Detroit Tigers: The Ongoing Struggle For Minor League Baseball

As the discussions continue between MiLB & Major League Baseball, the new proposed plan still posses the one constant that has been present since it was first leaked in the fall of 2019. Teams will get squeezed out of existence. Here’s the latest update on how it affects the Detroit Tigers.

The minors will look different, no matter when baseball returns. Per J.J. Cooper of Baseball America, several sources with knowledge of the negotiations say MiLB will indicate that it agrees to 120 affiliated teams in a new PBA. (Professional Baseball Agreement)

However, MiLB on Twitter disagreed with the recent articles that have been recently reported.

When this was first leaked, the two teams that were on the rumored chopping block that would affect the Tigers are Double-A affiliate Erie Seawolves and the short-season Single-A affiliate, the Norwich Sea Unicorns. Rookie and short-season ball would be eliminated across the board, according to the proposed plan.

Frankly, it does not make much sense to eliminate the SeaWolves. The Governor of Pennsylvania announced in 2018 the Seawolves were awarded a $12 million grant. UPMC Park has a new scoreboard that was installed for the 2019 season.  Also, they are putting the final touches on the new renovations to the park including a Stadium Club area. Per the team’s website: 

“UPMC Park will have the newest and premier downtown Erie meeting space with a brand new stadium club. Located on the top level of the new left-field stadium building, the UPMC Park Stadium Club will feature accommodations for up to 230 people. Fans will be able to access the stadium club by both exterior and interior entrances. The new club will be perfect for business meetings, banquets, parties, and receptions. Patrons will have the ability to book fully catered events in this year-round facility that overlooks the field at UPMC Park.”

Erie is 4 hours and 18 minutes away from Detroit off I-90 by car, according to Google Maps. Erie has stepped up to make their facilities more modern and been with the Tigers since 2001, which is the longest Double-A affiliate associated with Detroit  I get it, baseball is a business but to have familiarity with the parent club helps and they are more than willing to make the changes necessary.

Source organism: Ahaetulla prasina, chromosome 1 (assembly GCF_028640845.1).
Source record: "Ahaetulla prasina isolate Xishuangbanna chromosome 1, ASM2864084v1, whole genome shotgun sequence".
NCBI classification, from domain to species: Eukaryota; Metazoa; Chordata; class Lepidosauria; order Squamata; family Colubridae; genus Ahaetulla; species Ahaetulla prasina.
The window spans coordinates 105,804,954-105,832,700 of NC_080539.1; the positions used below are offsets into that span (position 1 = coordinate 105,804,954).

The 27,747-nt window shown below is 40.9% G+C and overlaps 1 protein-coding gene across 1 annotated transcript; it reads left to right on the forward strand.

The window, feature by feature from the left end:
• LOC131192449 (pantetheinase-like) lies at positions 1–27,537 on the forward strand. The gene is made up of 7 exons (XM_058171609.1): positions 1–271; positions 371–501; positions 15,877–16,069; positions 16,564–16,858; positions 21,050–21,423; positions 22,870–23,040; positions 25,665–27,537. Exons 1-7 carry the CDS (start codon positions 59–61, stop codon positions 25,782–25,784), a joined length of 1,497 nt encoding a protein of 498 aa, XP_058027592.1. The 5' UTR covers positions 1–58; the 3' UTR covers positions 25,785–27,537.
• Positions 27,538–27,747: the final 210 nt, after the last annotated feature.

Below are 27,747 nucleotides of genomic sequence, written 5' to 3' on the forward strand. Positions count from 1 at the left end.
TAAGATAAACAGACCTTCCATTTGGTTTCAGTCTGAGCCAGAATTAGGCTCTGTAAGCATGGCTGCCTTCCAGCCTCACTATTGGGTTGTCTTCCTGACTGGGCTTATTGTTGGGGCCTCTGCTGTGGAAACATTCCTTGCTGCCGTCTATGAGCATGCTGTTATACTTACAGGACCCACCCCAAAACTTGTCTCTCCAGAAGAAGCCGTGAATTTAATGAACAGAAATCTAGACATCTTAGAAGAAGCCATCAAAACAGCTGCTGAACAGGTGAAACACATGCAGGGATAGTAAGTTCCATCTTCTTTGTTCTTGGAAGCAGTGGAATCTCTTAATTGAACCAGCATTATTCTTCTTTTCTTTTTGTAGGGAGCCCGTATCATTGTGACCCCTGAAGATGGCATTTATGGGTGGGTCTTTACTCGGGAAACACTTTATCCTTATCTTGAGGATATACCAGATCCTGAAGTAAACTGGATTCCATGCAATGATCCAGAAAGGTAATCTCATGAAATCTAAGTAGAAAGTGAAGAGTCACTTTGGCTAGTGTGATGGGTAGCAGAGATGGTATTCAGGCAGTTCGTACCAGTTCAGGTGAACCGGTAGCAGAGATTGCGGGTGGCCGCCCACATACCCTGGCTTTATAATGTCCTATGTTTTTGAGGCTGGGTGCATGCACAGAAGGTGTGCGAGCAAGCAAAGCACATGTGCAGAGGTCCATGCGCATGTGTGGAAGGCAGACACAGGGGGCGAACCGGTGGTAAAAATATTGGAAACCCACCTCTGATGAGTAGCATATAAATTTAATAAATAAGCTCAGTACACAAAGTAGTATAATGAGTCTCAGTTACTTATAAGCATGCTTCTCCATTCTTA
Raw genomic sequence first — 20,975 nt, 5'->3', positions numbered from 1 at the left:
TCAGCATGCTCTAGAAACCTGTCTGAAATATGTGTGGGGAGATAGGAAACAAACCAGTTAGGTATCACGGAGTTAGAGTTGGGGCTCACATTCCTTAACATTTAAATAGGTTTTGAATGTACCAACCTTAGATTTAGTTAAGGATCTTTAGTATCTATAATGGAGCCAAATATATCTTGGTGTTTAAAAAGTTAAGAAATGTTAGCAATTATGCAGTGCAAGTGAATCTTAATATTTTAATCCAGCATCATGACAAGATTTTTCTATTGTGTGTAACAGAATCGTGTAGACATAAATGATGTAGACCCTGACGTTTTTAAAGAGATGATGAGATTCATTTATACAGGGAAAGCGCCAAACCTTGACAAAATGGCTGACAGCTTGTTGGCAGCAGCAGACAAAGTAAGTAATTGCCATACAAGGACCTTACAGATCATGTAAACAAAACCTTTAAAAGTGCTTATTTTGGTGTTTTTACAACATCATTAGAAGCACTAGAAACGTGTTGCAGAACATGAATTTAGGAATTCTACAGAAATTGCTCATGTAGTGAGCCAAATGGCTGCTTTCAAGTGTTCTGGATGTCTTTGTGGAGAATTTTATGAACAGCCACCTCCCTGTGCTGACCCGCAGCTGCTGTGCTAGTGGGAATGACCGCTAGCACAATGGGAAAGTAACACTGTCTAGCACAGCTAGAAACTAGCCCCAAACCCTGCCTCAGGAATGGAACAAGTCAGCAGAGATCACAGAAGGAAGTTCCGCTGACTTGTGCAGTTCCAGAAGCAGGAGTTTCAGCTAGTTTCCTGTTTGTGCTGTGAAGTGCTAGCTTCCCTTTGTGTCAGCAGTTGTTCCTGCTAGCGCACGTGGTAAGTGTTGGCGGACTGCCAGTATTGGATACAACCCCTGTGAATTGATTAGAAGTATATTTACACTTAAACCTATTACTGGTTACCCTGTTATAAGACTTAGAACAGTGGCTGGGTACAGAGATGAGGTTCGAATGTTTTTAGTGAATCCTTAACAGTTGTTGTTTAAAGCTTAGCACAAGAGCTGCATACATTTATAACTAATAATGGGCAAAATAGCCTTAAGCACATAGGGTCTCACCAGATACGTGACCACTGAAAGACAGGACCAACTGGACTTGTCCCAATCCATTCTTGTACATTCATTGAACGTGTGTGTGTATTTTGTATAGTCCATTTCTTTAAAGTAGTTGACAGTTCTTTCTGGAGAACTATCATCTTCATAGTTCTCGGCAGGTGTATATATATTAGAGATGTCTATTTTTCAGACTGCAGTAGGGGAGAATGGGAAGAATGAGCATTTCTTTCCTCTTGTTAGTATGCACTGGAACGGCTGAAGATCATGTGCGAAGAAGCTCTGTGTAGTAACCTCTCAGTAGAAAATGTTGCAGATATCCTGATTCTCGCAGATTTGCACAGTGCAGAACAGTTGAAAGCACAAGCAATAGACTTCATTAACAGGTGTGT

With all that being said, there were discussions about Class-A teams moving up to Triple-A. There are three in Michigan with the West Michigan Whitecaps, Lansing Lugnuts, and the Great Lakes Loons. The reason I mention this is per Baseball America’s report, teams want to line up their affiliates closer together. The cost to move up to Triple-A would be $12 million dollars. If Detroit is content with Toledo, perhaps West Michigan could become the new Triple-A affiliate of the Chicago White Sox.

Back in 2018, in an interview on FS1’s First Things First, Rob Manfred mentioned a few teams as possible expansion locations as the quote below was first seen in SI.

“Portland, Las Vegas, Charlotte, Nashville in the United States, certainly Montreal, maybe Vancouver, in Canada,” Manfred said. “We think there’s places in Mexico we could go over the long haul.”

The Charlotte Knights are the current Triple-A home for Chicago, but it could soon be a major league city of its own. In this total hypothetical situation, Chicago to Grand Rapids is not too far away for a last-second a call-up. Most Tigers fans, myself included, would hope this long-standing affiliation continues, but losing the Whitecaps is a real possibility.

Regardless of what happens, the most important thing to remember is the loss of jobs. Up to 150-200 roster spots would be eliminated from a result of the draft going from 40 to 25 rounds.  That and plus, the trickle-down economics effect to each city that has a ballpark. The plan of a “Dream League” that would take  42 teams cut out of MiLB by filling their rosters with undrafted players may not work. I am not trying to be pessimistic by that last sentence but there is no guarantee those players could make it up and comparisons to the minor league system would be there from day one.

There has been no discussion on the international short-season teams (The Tigers have two in the Dominican Republic) so I hope that is addressed soon. The stories from international players working their tails off to get to the majors while in the meanwhile, supporting their families, those stories must continue and I hope they can.